A few days ago, I was explaining to my mom why I was a bit behind in the garden.  Mainly manure and the lack of time and weather conducive to retrieving it.  My mom rolled her eyes and told me to got to a box store like everyone else and get some.  I won't I explained, because its not the same.  The lovely pile of goodness in this picture is local.  No trucks hauled it across country.  Its not hidden away in a bag.  I can sniff it up front an appreciate its earthy but not rotten smell.  Most importantly, I know where it comes from.  I drove past the horses that produced it to get back to the pasture where it stands.  I know it is made of poop and straw and thats it.  There is no human sludge in it, there is no toxins from flood waters, no fill from Katrina dumps.  Its just poop and straw.  Beautiful in its simplicity and really really heavy to load when it is still this damp!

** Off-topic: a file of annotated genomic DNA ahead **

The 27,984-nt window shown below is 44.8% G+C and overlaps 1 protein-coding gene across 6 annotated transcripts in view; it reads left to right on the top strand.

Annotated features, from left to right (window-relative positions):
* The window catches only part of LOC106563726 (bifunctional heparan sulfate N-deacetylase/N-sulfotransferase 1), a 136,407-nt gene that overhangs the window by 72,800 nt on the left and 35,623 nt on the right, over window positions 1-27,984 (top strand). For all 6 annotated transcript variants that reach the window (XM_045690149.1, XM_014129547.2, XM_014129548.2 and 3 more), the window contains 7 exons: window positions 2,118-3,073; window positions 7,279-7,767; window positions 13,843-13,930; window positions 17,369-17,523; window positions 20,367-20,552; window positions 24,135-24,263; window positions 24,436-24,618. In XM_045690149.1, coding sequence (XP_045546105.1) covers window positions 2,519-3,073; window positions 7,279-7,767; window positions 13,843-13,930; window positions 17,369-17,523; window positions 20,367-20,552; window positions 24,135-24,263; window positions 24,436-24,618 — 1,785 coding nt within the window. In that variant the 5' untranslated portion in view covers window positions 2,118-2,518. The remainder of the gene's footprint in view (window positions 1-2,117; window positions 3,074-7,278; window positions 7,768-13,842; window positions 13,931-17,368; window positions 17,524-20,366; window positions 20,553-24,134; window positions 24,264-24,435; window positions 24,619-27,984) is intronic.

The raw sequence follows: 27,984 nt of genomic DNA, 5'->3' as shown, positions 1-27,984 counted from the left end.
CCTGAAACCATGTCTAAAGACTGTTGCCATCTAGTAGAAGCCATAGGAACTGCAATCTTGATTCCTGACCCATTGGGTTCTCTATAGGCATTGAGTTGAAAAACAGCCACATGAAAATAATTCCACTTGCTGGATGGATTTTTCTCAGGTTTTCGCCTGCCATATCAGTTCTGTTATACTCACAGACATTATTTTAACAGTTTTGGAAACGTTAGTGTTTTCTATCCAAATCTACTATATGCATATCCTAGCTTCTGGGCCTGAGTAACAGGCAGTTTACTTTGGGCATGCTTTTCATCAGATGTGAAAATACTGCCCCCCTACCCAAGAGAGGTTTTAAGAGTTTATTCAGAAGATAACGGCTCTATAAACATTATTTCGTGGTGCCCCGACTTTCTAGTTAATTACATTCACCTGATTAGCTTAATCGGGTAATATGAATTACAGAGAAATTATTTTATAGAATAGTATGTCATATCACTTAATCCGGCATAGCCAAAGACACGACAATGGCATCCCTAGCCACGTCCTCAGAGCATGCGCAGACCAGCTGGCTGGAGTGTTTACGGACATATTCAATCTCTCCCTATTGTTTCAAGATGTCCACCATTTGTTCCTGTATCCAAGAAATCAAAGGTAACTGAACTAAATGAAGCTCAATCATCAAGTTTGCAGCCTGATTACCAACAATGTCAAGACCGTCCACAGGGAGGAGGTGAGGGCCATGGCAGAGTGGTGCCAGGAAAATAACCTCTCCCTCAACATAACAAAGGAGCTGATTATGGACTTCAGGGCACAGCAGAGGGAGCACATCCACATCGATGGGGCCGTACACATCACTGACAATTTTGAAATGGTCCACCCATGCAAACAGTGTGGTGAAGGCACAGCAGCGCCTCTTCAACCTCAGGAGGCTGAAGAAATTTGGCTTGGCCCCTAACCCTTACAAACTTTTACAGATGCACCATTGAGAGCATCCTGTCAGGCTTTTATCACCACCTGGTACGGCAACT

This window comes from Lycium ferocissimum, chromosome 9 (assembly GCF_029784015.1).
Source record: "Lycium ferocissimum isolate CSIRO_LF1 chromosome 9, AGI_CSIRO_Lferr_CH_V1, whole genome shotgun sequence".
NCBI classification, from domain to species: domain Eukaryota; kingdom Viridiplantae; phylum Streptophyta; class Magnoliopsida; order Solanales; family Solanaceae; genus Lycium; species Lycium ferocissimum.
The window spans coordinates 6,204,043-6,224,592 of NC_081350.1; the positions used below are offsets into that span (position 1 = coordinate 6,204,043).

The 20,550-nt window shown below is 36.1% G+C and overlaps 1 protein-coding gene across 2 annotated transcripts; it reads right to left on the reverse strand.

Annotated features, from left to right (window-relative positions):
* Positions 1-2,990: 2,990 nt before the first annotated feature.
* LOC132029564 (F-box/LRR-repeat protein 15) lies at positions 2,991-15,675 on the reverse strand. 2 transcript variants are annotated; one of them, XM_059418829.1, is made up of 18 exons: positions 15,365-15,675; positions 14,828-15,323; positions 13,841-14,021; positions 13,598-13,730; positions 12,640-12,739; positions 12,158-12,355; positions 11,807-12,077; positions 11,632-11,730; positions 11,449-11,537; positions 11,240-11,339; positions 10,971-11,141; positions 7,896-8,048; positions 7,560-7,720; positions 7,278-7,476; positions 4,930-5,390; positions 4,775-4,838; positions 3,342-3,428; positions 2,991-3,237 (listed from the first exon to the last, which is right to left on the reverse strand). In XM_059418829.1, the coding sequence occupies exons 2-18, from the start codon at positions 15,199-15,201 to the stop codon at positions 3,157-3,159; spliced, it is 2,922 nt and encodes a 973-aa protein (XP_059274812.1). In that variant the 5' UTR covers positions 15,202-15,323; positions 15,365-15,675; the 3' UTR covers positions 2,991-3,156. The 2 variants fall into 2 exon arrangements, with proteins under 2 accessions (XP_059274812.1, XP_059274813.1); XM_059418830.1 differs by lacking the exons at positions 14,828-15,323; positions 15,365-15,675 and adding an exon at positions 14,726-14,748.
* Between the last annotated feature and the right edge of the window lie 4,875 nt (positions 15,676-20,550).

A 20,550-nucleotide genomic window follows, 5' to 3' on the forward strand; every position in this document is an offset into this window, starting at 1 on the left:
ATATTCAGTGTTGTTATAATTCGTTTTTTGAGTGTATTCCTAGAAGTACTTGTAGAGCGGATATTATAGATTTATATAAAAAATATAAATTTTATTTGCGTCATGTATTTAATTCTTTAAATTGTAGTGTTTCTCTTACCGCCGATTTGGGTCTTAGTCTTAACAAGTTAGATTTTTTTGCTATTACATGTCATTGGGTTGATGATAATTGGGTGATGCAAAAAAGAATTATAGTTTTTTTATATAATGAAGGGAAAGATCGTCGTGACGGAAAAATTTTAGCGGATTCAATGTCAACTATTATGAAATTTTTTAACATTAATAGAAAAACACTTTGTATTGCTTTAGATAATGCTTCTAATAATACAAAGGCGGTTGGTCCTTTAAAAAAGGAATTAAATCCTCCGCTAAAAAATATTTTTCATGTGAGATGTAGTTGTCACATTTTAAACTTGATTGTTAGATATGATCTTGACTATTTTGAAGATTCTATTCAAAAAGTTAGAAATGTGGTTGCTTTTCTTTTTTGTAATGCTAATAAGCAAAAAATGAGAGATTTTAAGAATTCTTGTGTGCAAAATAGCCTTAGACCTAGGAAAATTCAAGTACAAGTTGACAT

It took me about an hour of shoveling to load this up before the back started to go.  While composted manure doesn't really have any nasty smells associated with it, in appreciation for hubby letting me use his brand new truck for this chore, I bagged it up in trash bags to keep the truck clean.  Then it was back home, er with just a teeny little stop at The Growing Place first.  I forgot what the excuse was for visiting there.  Once there the shade plants beckoned to me and the resulting damage to the wallet originated in that area.  I need to start working on the new long shade bed.  Its newest inhabitants as of yesterday are Hosta Earth Angel, Hosta Green Velveteen, Heuchera Georgia Peach which is a peachy maroon that really glows in the shade.